Why not eat fats with carbs?
- 06-17-2006, 10:35 PM
Originally Posted by Andrew69
This leads me to another question. I know a calorie surplus is what can lead to fat gain (3500 = 1lbs). Some have said F+C lends itself more easily to result in fat. So does this mean that theoretically the right (or wrong) macro combination, although fewer than 3500 surplus calories, can still lead to a pound of fat? Does that question make sense? It was hard to spit out.
- 06-18-2006, 03:12 AM
Originally Posted by stxnas
The reason that some people say that C + F will lead to more fat gain is because that to build muscle the body needs protein for materials and energy for the building. Without available protein the body's only large scale storage option is fat. This is another reason why eating some protein with every meal is recommended.
- 06-19-2006, 09:33 PM
Originally Posted by Brent
"When you combine fat and carbohydrates, the fat encapsulates the carbohydrate and sloes down digestion, minimizing insulin spike. When you combine proteon and carbohydratesm it sends insulin skyrockting and can lead to the last thing you want when dieting, fat storage."
I don't understnad how a fat can encapsulate a carbohydate. This completely ignores the total glycemic load.
Fats don't always slow down digestion either especially in a liquified form. There is a big difference in the digestion of solid fat (think steak) and the digestion of a shake with added fats.
This just seems extremely generalized to me.For answers to board issues, read the Suggestion and News forum at the bottom of the main page.
06-19-2006, 09:45 PM
06-19-2006, 09:49 PM
You can have a greater chance of storong fat with different macronutrients because of the chances of such macro being stored as fat. By definition fats are the easiest stored, carbs second, protein last. By the same token those same macors have different thermic values which in most nutrition books doen'st mean much but when you are taking 3-4 times the recommmended FDA guideline is can have an effect. Now in this case if you are eating excess calories the higher protein intake will help resist excess fat gain but it must be coupled with moderate and smart carb/fat choices while keeping the majority of your diet to whole foods (since the body digests and abosrbes whole foods better) and increase fiber intake (which helps regulate glucose leves). Now it does sound complimcated but the easiest way you can make this simple is to start form a 40/40/20 diet and adjust from there.Originally Posted by stxnas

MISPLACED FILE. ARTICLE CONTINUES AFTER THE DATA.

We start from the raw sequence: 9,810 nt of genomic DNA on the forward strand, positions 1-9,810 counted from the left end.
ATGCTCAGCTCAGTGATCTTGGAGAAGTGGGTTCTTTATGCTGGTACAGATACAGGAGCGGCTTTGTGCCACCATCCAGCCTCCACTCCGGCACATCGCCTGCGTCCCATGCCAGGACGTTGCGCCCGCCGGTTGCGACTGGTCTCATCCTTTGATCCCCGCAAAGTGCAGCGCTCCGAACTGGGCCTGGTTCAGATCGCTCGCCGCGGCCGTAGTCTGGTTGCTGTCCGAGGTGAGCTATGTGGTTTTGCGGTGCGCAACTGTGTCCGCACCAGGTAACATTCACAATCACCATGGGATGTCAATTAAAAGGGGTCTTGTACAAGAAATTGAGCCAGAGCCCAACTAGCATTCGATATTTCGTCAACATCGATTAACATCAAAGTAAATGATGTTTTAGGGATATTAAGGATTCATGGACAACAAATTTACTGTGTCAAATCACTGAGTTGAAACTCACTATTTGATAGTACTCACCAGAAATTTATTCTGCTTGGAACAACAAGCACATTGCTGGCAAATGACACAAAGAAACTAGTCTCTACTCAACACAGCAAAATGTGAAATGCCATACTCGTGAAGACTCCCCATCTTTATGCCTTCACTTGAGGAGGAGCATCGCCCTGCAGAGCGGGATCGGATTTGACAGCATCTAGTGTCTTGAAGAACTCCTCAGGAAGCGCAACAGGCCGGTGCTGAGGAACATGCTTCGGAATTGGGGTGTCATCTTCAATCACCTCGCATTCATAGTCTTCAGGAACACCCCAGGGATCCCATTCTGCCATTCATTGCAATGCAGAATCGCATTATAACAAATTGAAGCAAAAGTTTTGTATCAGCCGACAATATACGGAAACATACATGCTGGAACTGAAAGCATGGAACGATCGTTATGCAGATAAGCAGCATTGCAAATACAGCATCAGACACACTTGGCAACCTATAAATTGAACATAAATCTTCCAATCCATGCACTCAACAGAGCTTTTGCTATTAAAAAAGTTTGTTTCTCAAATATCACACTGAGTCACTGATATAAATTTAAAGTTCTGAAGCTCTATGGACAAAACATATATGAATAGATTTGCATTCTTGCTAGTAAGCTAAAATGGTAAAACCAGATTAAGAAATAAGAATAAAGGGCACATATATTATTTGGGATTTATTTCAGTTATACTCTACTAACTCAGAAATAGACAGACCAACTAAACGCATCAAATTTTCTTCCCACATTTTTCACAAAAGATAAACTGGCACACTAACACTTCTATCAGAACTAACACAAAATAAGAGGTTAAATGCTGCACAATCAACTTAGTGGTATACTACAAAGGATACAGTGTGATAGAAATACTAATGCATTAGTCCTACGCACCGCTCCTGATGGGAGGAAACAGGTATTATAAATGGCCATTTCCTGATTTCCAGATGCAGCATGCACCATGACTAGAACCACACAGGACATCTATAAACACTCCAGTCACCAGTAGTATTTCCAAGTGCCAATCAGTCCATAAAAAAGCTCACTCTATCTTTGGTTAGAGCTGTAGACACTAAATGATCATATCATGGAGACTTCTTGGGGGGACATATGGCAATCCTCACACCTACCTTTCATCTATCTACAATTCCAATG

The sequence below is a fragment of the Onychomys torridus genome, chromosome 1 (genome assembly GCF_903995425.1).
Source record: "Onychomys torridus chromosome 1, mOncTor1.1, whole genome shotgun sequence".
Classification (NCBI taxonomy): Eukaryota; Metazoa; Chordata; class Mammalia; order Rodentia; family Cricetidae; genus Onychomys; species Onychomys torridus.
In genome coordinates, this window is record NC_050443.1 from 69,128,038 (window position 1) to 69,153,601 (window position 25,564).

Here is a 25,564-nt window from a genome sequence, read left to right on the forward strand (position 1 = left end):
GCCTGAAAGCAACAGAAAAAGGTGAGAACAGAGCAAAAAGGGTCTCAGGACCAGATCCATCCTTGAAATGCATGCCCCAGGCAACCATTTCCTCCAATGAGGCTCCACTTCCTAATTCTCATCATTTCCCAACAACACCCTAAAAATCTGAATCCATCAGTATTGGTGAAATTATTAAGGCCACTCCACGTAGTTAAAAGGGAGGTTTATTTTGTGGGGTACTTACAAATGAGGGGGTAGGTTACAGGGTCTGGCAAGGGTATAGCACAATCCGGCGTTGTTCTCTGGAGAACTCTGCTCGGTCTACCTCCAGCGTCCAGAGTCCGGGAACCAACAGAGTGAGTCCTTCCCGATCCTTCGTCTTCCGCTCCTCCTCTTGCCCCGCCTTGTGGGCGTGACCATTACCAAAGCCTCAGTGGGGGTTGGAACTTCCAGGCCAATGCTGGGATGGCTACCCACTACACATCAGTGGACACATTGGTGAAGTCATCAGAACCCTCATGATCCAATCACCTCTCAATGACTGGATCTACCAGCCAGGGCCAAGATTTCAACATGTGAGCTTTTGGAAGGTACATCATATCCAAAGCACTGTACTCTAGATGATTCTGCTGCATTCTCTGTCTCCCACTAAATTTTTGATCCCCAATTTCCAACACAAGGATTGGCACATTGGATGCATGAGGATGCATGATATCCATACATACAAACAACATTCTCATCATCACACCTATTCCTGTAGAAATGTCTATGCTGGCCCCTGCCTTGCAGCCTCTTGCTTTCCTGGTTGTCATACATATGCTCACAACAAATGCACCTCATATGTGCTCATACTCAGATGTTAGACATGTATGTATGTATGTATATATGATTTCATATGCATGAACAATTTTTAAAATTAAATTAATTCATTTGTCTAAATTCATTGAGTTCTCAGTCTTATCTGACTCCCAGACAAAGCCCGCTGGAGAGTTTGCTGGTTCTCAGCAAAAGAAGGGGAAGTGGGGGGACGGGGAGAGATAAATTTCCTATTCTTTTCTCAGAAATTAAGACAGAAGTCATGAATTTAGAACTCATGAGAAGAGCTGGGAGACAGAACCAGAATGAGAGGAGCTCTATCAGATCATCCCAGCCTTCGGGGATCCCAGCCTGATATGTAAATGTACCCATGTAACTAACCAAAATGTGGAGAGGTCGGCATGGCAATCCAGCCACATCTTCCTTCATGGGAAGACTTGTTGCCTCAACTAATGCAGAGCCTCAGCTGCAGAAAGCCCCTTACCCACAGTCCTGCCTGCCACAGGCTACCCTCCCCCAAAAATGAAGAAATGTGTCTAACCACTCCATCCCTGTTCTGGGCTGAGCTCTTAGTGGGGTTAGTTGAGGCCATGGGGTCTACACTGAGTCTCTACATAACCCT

For answers to board issues, read the Suggestion and News forum at the bottom of the main page.
06-20-2006, 09:08 AM
Damn Bobo, you just answered all my questions that I had when I started this thread...and you did it in a way that I could understand! Thanks for it keeping simple. I'm no simpleton in any manner, but I have never studied any of this stuff before. Thanks again.Originally Posted by Bobo
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